The European Environment Agency (EEA) looked at six crop types to see how much cross-pollination occurs with neighboring crops or wild relatives and concluded oilseed rape, sugar beet and maize -- three key GM crops -- had a medium or high likelihood of transferring genetic material to organic or wild plants, and so posed a risk to organic farms certified as GM-free
SIGNIFICANCE OF GENE FLOW THROUGH POLLEN TRANSFER
March 21, 2002
European Environment Agency (Reports)
Environmental issue report No 28
Katie Eastham and Jeremy Sweet, with contributions from other participants in the AIGM programme.
The complete document of the following can be downloaded from:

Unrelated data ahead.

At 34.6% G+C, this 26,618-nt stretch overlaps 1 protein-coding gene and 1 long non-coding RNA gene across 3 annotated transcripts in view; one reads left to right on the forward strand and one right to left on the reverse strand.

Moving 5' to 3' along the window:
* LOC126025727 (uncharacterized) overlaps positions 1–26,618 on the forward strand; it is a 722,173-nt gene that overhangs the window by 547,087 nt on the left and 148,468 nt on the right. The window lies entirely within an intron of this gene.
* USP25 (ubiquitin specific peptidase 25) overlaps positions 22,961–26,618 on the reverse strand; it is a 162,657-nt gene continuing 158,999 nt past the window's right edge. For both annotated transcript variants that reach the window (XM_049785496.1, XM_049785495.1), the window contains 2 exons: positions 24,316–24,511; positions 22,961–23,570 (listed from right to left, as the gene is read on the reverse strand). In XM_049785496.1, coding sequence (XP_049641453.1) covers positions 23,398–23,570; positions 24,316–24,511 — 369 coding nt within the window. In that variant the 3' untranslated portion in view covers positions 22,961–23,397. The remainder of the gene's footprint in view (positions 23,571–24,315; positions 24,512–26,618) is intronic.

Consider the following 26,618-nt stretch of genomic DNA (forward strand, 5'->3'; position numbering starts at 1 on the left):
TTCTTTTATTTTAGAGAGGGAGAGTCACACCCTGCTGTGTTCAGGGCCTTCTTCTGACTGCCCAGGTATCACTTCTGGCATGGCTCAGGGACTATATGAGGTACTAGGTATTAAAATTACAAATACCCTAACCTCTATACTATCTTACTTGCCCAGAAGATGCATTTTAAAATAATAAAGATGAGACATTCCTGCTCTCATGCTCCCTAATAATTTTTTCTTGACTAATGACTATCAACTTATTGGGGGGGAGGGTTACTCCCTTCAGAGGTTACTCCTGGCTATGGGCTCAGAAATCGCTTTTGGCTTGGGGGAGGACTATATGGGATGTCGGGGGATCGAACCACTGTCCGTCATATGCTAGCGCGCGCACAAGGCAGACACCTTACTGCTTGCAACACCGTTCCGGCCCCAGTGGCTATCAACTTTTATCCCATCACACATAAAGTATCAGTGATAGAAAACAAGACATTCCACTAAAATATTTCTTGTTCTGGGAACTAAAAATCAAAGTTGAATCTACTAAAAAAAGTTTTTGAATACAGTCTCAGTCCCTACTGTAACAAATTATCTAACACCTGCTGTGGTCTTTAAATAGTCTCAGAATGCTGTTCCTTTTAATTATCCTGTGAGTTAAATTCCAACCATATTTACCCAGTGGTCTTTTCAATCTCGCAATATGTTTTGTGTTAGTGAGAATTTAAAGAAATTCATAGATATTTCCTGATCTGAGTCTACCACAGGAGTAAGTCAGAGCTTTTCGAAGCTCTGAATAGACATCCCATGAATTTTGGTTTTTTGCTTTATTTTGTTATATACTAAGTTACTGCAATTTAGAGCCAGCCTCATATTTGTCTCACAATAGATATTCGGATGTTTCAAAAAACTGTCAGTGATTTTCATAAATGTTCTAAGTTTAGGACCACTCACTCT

This report, written for the EEA by experts from the European Science Foundation, considers the significance of the transfer by pollen of genes from six major genetically modified (GM) crop types that are close to commercial release in the European Union. Oilseed rape, sugar beet, potatoes, maize, wheat and barley are reviewed in detail using recent and current research findings to assess their potential environmental and agronomic impacts. The report also includes a short review of the current status of GM fruit crops in Europe.